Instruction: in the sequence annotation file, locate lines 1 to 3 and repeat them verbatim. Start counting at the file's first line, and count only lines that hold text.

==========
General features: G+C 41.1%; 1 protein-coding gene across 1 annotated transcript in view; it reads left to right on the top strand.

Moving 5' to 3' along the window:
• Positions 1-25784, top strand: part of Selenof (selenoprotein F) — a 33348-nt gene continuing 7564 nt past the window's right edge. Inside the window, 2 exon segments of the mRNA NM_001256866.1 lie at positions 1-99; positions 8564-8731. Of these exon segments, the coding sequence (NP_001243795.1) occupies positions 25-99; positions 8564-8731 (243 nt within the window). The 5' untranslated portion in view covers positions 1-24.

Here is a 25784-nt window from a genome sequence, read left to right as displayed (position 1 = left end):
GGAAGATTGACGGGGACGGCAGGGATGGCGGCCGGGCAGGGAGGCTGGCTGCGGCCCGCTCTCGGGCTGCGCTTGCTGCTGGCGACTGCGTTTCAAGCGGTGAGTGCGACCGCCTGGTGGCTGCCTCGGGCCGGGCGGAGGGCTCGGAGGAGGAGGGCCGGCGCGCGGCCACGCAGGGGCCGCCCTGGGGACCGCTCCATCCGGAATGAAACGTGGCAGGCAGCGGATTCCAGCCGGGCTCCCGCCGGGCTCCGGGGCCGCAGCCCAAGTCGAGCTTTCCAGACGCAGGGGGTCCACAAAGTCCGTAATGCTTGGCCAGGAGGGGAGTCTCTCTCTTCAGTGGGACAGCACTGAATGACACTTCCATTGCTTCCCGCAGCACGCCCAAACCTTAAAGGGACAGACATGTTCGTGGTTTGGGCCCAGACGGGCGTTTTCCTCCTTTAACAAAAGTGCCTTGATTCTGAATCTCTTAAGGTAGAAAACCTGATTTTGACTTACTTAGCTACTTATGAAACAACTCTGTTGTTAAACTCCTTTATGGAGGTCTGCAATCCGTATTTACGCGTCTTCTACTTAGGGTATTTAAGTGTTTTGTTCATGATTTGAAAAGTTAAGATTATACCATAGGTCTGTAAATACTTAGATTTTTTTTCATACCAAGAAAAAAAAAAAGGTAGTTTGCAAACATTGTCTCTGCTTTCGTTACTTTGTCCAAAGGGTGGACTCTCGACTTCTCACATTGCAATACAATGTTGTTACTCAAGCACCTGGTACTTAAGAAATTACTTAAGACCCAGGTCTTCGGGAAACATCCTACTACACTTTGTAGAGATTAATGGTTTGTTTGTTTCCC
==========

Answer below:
General features: G+C 41.1%; 1 protein-coding gene across 1 annotated transcript in view; it reads left to right on the top strand.

Moving 5' to 3' along the window:
• Positions 1-25784, top strand: part of Selenof (selenoprotein F) — a 33348-nt gene continuing 7564 nt past the window's right edge. Inside the window, 2 exon segments of the mRNA NM_001256866.1 lie at positions 1-99; positions 8564-8731. Of these exon segments, the coding sequence (NP_001243795.1) occupies positions 25-99; positions 8564-8731 (243 nt within the window). The 5' untranslated portion in view covers positions 1-24.